Australian orchid corrections

Mary Sue Ittner
Thu, 17 Jan 2008 20:16:26 PST
Dear All,


I asked Malcolm Thomas who is very knowledgeable about Australian orchids 
and who was once a member of our list to review the names and pictures of 
some orchids I've been adding to the wiki that we saw in Australia to make 
sure that I had correctly identified them. The first ones I did were fine, 
but not the more recent additions. Even though I have a field guide written 
by David and Barbara Jones in 2000 (A Field Guide to the Native Orchids of 
Southern Australia), it appears that Mr. Jones along with a colleague, Mark 
A. Clements have suggested multiple name changes for many of the orchid 
genera since then. They propose splitting some of the genera into many new 
groups. In a very short period of time they have gone from name to name to 
name. Not everyone agrees about these changes although some of the 
Australian botanists in some states are adopting them. The final outcome is 
uncertain. In addition a couple of my identifications were wrong.

Fortunately, Mr. Clements and Mr. Jones have put a name index online:…
This document is 275 pages long which illustrates both how many orchids 
there are in Australia and also how many different names these orchids have 
been known under. Malcolm commented to me that he hoped his email would 
help, but it might cause more headaches than happiness. I debated what to 
do about changes Kew and others are not accepting, but which are based on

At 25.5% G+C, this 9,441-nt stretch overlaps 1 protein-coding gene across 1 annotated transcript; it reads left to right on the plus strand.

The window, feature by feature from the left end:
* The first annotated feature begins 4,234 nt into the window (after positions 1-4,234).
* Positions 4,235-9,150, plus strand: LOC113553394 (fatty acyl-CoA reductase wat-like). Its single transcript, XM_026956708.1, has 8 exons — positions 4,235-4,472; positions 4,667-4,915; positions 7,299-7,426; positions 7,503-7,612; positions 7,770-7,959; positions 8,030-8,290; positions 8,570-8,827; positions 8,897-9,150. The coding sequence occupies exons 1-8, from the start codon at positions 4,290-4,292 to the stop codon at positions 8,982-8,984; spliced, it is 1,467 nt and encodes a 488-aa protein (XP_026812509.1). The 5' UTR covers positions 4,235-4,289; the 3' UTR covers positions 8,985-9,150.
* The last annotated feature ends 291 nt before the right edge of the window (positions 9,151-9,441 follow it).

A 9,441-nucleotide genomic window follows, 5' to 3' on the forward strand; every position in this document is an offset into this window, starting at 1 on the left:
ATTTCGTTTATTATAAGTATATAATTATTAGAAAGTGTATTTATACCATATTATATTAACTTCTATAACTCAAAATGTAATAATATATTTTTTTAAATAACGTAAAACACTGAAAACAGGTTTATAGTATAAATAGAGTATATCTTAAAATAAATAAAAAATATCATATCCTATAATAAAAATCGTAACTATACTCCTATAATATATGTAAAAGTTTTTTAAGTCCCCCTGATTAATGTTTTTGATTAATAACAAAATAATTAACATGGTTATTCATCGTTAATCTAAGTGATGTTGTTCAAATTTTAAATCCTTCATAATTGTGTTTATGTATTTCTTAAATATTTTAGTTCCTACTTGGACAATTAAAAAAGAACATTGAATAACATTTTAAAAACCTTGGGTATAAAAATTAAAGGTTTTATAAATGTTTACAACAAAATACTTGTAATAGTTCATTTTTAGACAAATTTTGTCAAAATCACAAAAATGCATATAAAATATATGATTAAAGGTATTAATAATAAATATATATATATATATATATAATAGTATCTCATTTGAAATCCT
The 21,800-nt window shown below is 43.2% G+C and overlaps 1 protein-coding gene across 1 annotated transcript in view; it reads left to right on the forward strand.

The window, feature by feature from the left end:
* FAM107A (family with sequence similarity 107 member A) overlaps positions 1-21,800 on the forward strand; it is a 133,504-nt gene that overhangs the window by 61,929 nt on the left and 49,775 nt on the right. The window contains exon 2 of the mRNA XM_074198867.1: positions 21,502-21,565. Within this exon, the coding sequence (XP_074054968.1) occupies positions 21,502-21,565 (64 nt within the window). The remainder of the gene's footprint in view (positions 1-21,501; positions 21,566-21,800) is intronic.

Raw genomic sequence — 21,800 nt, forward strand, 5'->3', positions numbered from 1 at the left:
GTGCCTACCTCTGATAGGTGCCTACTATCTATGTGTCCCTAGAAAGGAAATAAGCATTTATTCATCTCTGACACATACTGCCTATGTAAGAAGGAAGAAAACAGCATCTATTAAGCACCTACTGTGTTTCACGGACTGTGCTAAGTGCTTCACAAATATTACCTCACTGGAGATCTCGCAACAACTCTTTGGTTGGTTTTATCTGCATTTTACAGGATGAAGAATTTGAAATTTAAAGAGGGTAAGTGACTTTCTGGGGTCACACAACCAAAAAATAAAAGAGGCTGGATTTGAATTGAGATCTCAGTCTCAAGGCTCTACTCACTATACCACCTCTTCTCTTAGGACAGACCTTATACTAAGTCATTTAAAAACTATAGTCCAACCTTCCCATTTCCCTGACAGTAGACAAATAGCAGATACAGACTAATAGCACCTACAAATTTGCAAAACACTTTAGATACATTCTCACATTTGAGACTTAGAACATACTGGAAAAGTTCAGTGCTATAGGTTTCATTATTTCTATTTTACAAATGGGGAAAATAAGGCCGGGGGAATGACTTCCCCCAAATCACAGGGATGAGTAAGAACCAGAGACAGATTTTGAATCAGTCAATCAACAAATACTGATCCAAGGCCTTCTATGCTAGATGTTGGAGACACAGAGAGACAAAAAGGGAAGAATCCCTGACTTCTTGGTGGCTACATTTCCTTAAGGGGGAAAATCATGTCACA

sound study by Australian orchid experts and have been adopted by others. 
Although I know we aren't entirely consistent about how we have done this 
on the wiki, for now I am listing them both places with synonyms and an 
explanation. Perhaps in a few years if these changes are more widely 
accepted the wiki can be changed. In each instance there was only one 
species per new genus page so it didn't take up too much space to have them 
in two places.

So for those of you who might be interested the large Bird orchid I saw 
should have been identified as Chiloglottis valida and is now known as 
Simpliglottis valida. Chiloglottis is being reserved for fall blooming 
species and two new genera were created for the spring and summer blooming 

The Greenhood orchids that I identified created a much bigger headache. 
Pterostylis under the new system has been divided into Pterostylis, 
Bunochilus,  Crangonorchis, Diplodium, Eremorchis, Hymenochilus, Linguella, 
Oligochaetochilus, Petrorchis, Pharochilum, Plumatichilos, Ranorchis, 
Speculantha, Stamnorchis, Taurantha, Urochilus. I added pictures of four 
species to the wiki and each one is considered to be in a different genus. 
If you are interested you can look at the original page:…
One of the ones I added had the species name changed from my field guide 
and another one Malcolm corrected as he believed it was a different species 
of bearded Greenhood, now considered to be Plumatichilos tasmanicum

I've not started yet on the Caladenia pictures, but I've been warned that 
genus has multiple changes. Besides the original Caladenia and Cyanicula 
(blue) which was separated out earlier we now have these additional genera 
as synonyms not listed in my 2000 field guide:
Arachnorchis D.L.Jones & M.A.Clem.
Caladeniastrum (Szlach.) Szlach.
Calonema (Lindl.) D.L.Jones & M.A.Clem.
Calonema (Lindl.) Szlach.
Calonemorchis Szlach.
Drakonorchis (Hopper & A.P.Br.) D.L.Jones & M.A.Clem.
Ericksonella Hopper & A.P.Br.
Glycorchis D.L.Jones & M.A.Clem.
Jonesiopsis Szlach.
Jonesyella Szlach.
Petalochilus R.S.Rogers
Pheladenia D.L.Jones & M.A.Clem.
Phlebochilus (Benth.) Szlach.
Stegostyla D.L.Jones & M.A.Clem.

Now if I had Jim McKenney's or Jane McGary's excellent knowledge of 
languages perhaps what they have chosen to call them would help me sort 
them out. Arachnorchis is easy, these are what they commonly called spider 
orchids. And Drakonorchis includes the ones called Dragon orchids.

Mary Sue

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